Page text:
Have you read the Ender’s Game ? You may find that interesting.

  5. Spielberg is certainly the master of visual entertainment, which I did not receive from the book, Close Encounters of the Third Kind. Nor the visceral explosions I expected in my gut.
    And I was very disappointed while dining with Winston Groom on a few occasions in both Memphis and Atlanta during ’85, early ’86; sharing with him my childhood and military days. I had told him I’d one day write my chronicles, but instead found the stories within his 1987 novel.
    I do not hate the man for this, as almost everyone plagiarizes someone sooner or later.
    As always Cristian, excellent post, excellent choices.

  6. I’m not convinced, I may have to challenge The Princess Bride. The book is fantastic, written in a way to blend a fictional autobiography right into the book – a stroke of genius. Sure, the movie was good, but it was made to be read. Another honorable mention should be The Prestige. The book was horrific in comparison to Christopher Nolan’s adaptation.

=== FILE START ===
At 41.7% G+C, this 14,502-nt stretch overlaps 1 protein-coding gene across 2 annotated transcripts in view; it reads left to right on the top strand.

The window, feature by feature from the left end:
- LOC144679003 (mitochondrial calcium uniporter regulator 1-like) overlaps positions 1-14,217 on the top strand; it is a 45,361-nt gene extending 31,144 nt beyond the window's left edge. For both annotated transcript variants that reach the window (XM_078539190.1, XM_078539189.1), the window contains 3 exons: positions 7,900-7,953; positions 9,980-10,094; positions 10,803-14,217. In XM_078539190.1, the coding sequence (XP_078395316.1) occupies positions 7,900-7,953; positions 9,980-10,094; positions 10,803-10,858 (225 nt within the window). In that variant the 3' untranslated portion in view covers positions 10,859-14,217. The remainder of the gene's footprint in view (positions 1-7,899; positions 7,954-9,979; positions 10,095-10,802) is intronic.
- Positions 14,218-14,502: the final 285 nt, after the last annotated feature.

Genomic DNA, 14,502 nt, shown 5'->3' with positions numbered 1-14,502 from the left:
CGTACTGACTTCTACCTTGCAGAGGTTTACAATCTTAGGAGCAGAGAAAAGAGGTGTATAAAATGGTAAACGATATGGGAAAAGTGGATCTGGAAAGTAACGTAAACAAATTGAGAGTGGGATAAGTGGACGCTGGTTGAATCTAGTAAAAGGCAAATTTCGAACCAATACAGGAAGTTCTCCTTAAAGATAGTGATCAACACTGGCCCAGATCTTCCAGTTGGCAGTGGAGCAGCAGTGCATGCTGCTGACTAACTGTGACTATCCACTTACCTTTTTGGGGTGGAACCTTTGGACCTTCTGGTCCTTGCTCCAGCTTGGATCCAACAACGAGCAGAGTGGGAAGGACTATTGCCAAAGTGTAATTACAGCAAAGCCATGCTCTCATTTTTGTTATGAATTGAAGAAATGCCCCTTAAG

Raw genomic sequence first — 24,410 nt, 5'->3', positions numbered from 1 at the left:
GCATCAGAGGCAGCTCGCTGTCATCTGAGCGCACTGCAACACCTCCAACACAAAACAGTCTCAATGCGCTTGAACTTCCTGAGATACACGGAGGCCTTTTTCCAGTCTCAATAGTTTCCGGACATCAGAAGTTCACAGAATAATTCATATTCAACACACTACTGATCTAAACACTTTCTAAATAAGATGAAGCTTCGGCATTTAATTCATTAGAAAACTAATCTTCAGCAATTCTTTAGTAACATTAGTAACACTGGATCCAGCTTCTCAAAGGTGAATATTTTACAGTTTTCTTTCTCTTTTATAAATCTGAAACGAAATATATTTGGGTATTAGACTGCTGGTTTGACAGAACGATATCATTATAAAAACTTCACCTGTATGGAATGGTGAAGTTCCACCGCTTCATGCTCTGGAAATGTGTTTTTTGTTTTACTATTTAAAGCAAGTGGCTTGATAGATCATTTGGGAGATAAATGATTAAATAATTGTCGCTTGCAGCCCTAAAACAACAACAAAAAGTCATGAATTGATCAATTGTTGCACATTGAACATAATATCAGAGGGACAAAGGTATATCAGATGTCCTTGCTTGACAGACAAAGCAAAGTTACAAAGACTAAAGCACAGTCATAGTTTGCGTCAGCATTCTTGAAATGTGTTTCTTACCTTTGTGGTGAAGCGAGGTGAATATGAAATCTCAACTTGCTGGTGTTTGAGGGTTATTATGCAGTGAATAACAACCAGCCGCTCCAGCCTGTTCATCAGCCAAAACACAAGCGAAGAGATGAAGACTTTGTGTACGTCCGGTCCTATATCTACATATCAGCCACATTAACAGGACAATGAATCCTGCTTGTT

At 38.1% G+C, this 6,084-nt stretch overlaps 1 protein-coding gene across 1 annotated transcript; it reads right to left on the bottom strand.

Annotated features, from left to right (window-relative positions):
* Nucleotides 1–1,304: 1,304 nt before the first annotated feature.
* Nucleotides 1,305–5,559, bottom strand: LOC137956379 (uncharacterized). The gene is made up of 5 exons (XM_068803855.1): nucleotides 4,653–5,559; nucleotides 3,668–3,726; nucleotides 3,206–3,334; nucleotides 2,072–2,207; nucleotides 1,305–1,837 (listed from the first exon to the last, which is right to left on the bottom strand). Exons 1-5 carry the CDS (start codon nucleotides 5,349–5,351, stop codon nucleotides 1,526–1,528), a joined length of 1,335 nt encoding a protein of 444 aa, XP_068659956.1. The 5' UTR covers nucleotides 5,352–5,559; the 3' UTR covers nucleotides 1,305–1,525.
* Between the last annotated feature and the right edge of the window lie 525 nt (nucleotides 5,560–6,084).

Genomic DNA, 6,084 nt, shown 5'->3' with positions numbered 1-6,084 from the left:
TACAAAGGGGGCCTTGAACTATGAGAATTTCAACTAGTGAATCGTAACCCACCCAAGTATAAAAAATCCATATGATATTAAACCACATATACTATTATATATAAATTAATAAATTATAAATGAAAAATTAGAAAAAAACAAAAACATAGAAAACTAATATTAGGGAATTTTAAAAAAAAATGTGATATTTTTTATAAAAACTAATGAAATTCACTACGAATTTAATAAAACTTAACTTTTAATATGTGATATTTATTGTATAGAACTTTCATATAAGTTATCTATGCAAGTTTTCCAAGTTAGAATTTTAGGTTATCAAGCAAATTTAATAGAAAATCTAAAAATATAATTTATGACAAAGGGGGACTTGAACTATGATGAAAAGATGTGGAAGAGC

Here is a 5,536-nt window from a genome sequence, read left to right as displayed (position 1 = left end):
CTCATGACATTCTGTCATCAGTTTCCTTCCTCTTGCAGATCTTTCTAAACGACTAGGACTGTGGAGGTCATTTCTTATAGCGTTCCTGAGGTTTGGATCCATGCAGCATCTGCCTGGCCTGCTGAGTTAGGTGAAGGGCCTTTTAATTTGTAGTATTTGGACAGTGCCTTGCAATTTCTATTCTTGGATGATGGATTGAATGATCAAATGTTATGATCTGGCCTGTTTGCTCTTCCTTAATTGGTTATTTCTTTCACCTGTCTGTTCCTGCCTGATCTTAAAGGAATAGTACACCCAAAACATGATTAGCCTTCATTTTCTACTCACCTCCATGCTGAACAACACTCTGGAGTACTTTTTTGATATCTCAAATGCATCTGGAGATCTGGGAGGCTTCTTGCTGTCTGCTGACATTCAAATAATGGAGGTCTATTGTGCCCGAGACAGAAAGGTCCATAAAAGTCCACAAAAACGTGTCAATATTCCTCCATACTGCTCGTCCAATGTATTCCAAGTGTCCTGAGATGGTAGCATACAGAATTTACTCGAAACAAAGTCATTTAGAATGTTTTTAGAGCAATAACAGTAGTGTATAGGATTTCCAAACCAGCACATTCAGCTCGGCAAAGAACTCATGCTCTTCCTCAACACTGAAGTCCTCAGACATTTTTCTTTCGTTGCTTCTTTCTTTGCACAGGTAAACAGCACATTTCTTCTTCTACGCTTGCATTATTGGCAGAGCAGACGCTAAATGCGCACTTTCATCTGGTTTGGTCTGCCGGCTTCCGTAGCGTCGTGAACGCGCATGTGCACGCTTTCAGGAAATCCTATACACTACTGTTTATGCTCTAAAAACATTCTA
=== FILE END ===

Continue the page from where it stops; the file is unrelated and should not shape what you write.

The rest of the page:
Another one you could consider is the book Camille and it’s adaptation Moulin Rouge. I’m not sure I would say the movie is better, but it is an interesting move from the book to a musical.

  7. Gosh! In the silly opinion of this tiny corner of Your peanut gallery; I agree! But I have to say You are listing a few of my favorite movies whose books I never read. And I DID read Jumanji to my son….but don’t remember the book but LOVED the movie. So there You have it!!!! And You are a blogging God! Seriously! I can barely keep up but You are such a quality-content consistent presence You absolutely blow my mind!!! Okay. Off to try and catch up! Thank You and Cheers!!!

  8. I would add One Flew Over a Cuckoo’s Nest. I’ve read the book and had no idea what was going on for the first 50 pages. The film was unforgettable.